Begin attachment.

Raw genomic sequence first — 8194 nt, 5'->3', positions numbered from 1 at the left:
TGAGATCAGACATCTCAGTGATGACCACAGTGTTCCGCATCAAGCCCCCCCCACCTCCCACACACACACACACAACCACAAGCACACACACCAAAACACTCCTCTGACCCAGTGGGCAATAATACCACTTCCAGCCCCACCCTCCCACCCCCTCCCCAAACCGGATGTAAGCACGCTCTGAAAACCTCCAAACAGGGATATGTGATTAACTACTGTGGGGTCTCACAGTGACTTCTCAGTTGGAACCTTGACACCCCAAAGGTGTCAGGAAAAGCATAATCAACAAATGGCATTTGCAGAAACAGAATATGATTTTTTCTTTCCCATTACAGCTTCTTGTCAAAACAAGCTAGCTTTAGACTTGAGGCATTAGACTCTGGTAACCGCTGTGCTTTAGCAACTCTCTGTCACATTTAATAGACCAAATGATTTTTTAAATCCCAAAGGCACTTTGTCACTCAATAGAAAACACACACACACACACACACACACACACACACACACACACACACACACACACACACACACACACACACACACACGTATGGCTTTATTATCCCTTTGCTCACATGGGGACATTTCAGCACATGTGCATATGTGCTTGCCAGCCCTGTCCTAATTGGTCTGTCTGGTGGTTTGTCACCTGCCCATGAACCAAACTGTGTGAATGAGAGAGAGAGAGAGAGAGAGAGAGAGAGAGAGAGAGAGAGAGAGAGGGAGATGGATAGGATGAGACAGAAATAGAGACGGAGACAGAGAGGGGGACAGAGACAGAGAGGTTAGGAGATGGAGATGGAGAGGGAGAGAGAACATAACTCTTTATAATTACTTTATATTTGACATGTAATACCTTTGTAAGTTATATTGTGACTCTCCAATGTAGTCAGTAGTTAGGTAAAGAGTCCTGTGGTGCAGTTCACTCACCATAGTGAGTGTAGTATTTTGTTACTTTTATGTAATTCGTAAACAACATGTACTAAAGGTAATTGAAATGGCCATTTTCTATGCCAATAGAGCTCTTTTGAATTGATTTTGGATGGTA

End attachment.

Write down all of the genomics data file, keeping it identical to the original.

Raw genomic sequence first — 8194 nt, 5'->3', positions numbered from 1 at the left:
TGAGATCAGACATCTCAGTGATGACCACAGTGTTCCGCATCAAGCCCCCCCCACCTCCCACACACACACACACAACCACAAGCACACACACCAAAACACTCCTCTGACCCAGTGGGCAATAATACCACTTCCAGCCCCACCCTCCCACCCCCTCCCCAAACCGGATGTAAGCACGCTCTGAAAACCTCCAAACAGGGATATGTGATTAACTACTGTGGGGTCTCACAGTGACTTCTCAGTTGGAACCTTGACACCCCAAAGGTGTCAGGAAAAGCATAATCAACAAATGGCATTTGCAGAAACAGAATATGATTTTTTCTTTCCCATTACAGCTTCTTGTCAAAACAAGCTAGCTTTAGACTTGAGGCATTAGACTCTGGTAACCGCTGTGCTTTAGCAACTCTCTGTCACATTTAATAGACCAAATGATTTTTTAAATCCCAAAGGCACTTTGTCACTCAATAGAAAACACACACACACACACACACACACACACACACACACACACACACACACACACACACACACACACACACACACACGTATGGCTTTATTATCCCTTTGCTCACATGGGGACATTTCAGCACATGTGCATATGTGCTTGCCAGCCCTGTCCTAATTGGTCTGTCTGGTGGTTTGTCACCTGCCCATGAACCAAACTGTGTGAATGAGAGAGAGAGAGAGAGAGAGAGAGAGAGAGAGAGAGAGAGAGAGAGGGAGATGGATAGGATGAGACAGAAATAGAGACGGAGACAGAGAGGGGGACAGAGACAGAGAGGTTAGGAGATGGAGATGGAGAGGGAGAGAGAACATAACTCTTTATAATTACTTTATATTTGACATGTAATACCTTTGTAAGTTATATTGTGACTCTCCAATGTAGTCAGTAGTTAGGTAAAGAGTCCTGTGGTGCAGTTCACTCACCATAGTGAGTGTAGTATTTTGTTACTTTTATGTAATTCGTAAACAACATGTACTAAAGGTAATTGAAATGGCCATTTTCTATGCCAATAGAGCTCTTTTGAATTGATTTTGGATGGTA